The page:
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For the scalp skin and bony defects, the possibilities considered were trauma during delivery, ACC, Adams-Oliver syndrome, dermal/epidermal dysplasias, and amniotic band sequence. There was no history of instrumentation or prolonged labor, and the scar tissue was so well-formed that an intrapartum event seemed very unlikely. It could be ACC as it is an isolated lesion, with bony defects being reported in severe forms of ACC. Adams-Oliver syndrome is an autosomal dominant condition with limb defects, cardiac, and central nervous system abnormalities. None were clinically appreciable in our index child, and other family members did not have similar lesions. The absence of similar lesions elsewhere with normal-looking skin makes disorders of dermatogenesis such as epidermolysis bullosa, dermal dysplasia, and epidermal dysplasias unlikely. Amniotic band sequence causing antenatal trauma can result in such a defect, but similar lesions were not noted anywhere else. Moreover, scalp skin defects with an underlying bony defect, i.e., hypocalvaria, is described only with ACC and amniotic band sequence, further narrowing our differentials.

Computed tomography with three-dimesnional reconstruction showed a large midline calvarial defect in the superior part of the skull, which communicates with both anterior and posterior fontanelle [Figure 2] and [Figure 3]. The brain parenchyma and venous sinuses were normal. The respiratory distress improved gradually in the next 48 h, she was started on tube feed, and oxygen was tapered and stopped.
Figure 2: Computed tomography of the brain showing a large midline calvarial defect in the superior part of the skull which communicates with both anterior and posterior fontanelle showing the absence of part of frontal and parietal bones. The underlying brain parenchyma is normal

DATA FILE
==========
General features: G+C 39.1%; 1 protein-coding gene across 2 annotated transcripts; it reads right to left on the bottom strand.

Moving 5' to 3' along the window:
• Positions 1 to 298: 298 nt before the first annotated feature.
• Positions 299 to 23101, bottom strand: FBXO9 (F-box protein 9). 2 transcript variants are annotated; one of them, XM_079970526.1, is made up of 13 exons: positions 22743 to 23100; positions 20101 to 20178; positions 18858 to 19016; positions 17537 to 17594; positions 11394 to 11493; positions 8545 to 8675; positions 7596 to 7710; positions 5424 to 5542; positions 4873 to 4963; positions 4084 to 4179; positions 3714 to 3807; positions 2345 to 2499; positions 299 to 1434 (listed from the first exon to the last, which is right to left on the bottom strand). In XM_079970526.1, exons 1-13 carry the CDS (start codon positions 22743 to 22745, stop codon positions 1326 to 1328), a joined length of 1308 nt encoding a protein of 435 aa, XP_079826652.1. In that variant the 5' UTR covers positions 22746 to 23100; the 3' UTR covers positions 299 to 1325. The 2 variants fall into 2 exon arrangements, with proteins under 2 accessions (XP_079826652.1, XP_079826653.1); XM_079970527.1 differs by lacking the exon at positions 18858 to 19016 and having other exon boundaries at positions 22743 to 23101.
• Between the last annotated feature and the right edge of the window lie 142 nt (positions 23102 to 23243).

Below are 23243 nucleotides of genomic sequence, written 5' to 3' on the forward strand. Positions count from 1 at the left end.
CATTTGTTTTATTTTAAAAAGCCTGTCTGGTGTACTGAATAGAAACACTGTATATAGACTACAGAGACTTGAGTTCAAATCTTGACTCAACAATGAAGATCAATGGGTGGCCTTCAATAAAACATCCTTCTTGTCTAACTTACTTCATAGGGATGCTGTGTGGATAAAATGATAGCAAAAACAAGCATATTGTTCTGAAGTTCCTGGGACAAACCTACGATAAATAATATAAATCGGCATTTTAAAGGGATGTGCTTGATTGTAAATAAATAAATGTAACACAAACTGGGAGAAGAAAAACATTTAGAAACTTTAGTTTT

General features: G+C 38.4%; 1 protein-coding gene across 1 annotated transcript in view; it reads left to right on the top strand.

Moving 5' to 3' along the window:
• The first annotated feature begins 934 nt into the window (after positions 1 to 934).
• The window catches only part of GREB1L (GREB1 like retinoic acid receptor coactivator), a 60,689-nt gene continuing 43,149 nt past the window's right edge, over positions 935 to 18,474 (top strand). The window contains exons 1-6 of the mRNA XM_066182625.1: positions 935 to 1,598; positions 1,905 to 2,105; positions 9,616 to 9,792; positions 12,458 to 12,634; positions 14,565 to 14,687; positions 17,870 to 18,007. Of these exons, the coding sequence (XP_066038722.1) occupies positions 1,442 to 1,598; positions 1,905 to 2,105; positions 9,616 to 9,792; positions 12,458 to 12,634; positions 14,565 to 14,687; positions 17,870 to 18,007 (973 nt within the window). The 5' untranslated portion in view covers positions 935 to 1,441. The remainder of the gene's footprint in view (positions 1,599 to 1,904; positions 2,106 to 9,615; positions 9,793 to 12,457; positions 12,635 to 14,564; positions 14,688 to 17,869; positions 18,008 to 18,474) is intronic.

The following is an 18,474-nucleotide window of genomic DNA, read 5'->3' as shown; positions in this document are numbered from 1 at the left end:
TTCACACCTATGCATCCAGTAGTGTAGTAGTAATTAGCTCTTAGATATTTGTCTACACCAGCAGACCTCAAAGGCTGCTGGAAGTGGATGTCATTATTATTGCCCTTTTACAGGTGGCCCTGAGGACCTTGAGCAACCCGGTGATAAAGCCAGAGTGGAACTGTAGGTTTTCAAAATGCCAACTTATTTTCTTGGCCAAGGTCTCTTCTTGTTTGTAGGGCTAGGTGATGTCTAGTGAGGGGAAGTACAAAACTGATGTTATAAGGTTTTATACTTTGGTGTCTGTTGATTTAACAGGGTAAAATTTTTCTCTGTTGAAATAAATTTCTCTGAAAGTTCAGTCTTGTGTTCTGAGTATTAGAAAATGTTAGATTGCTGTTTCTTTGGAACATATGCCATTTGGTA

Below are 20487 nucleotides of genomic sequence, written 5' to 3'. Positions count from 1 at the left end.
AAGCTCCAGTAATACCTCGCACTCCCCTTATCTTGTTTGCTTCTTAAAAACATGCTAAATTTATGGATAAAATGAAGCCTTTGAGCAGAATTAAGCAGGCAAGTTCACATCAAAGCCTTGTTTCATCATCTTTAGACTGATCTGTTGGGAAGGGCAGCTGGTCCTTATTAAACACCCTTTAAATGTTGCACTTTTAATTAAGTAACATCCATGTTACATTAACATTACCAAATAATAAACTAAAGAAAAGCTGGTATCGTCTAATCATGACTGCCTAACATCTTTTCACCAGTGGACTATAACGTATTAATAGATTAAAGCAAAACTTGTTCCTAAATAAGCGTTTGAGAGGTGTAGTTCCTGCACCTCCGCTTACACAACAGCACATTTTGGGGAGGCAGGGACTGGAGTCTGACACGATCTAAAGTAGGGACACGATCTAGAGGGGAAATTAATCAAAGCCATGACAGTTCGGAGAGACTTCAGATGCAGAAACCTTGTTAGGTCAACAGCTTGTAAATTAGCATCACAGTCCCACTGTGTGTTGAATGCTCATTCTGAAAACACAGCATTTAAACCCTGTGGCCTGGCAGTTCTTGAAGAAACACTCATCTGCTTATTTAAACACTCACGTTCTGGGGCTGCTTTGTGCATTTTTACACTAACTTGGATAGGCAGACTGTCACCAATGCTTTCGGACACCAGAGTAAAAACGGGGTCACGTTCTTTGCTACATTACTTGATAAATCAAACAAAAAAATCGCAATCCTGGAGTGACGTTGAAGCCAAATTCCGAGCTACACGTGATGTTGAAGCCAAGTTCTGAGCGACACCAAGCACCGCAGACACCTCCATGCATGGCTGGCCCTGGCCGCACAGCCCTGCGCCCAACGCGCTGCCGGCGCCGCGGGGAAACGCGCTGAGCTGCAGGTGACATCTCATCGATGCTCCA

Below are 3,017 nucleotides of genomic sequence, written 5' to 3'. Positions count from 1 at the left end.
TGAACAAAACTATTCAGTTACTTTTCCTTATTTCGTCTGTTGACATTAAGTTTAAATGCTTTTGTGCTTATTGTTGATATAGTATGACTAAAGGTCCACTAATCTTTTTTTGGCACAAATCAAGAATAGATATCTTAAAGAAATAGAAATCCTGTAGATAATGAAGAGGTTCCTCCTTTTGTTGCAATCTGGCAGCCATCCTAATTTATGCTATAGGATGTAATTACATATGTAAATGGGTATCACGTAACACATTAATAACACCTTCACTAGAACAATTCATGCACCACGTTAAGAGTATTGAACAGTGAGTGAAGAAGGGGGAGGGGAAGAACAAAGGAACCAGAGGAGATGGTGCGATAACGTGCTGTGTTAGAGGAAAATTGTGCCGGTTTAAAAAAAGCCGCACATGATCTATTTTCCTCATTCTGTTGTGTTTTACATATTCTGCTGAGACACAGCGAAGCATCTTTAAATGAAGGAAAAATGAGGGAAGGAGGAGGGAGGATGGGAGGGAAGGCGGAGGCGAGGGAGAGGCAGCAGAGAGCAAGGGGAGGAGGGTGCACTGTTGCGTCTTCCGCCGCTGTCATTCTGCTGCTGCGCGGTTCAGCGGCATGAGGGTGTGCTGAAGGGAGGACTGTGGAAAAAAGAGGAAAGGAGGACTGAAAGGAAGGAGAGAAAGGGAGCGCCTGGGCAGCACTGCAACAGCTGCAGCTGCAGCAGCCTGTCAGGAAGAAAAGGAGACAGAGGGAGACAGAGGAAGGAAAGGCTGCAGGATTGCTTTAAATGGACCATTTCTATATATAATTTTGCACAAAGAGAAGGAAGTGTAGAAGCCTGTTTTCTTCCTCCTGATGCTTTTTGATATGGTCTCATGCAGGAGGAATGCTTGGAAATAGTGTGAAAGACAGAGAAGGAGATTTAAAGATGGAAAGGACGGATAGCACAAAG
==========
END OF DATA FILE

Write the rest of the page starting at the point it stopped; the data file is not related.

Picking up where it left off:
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Figure 3: Computed tomography three-dimesnional reconstruction showing the absence of part of frontal and parietal bones

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Plastic surgery opinion was sought for the definitive management of scalp and bony defect. Conservative management was planned in the initial few months, followed by repair with grafting at a later age.

  Discussion Top

ACC is the congenital absence of skin, predominantly involving the scalp. The pathogenesis is primarily related to antenatal trauma, vascular disruptions, thrombosis, teratogens, and genetic factors.[3] A typical lesion in ACC is usually an absence of overlying skin of variable size (0.5–10 cm), which is noninflammatory, well-circumscribed, and with a membranous or nonmembranous surface. Most defects are small and superficial, but in 15%–20% of cases, there may be the absence of underlying flat bones, especially if lesions are >10 cm.[4] ACC lesions with underlying calvarial defects can be complicated with hemorrhage, infection, sinus venous thrombosis, and occasionally, mortality.[5]

Hypocalvaria is a rare congenital anomaly. It is characterized by the partial absence of flat bones of the skull, associated muscles, and dura mater. Acalvaria (complete absence of skull bones) is the severest form. Hypocalvaria is a postneurulation defect, although some argue that it occurs because of defective primary neurulation resulting in nonclosure of anterior neuropore.[6] Isolated acalvaria or hypocalveria has normal overlying skin. When it is associated with an overlying skin defect (as in index case), it is usually due to extensive scalp ACC (15%–20% of cases may have absent skull bones), or amniotic band sequence.[5],[7]

The ACC lesions are typically sporadic, although genetic inheritance is found in some cases where it may be autosomal dominant or recessive. ACC was classified into seven groups by Frieden in 1986, and this classification is still accepted today.[8] Group 1 is scalp ACC without multiple anomalies, Group 2 is scalp ACC with limb abnormalities, Group 3 is scalp ACC with epidermal and organoid nevi, Group 4 is ACC overlying congenital malformations, Group 5 is ACC with associated fetus papyraceus or placental infarct, Group 6 is ACC with epidermolysis bullosa, Group 7 is ACC localized to extremities without blistering, Group 8 is ACC due to specific teratogens, and Group 9 is ACC associated with malformation syndromes.[8]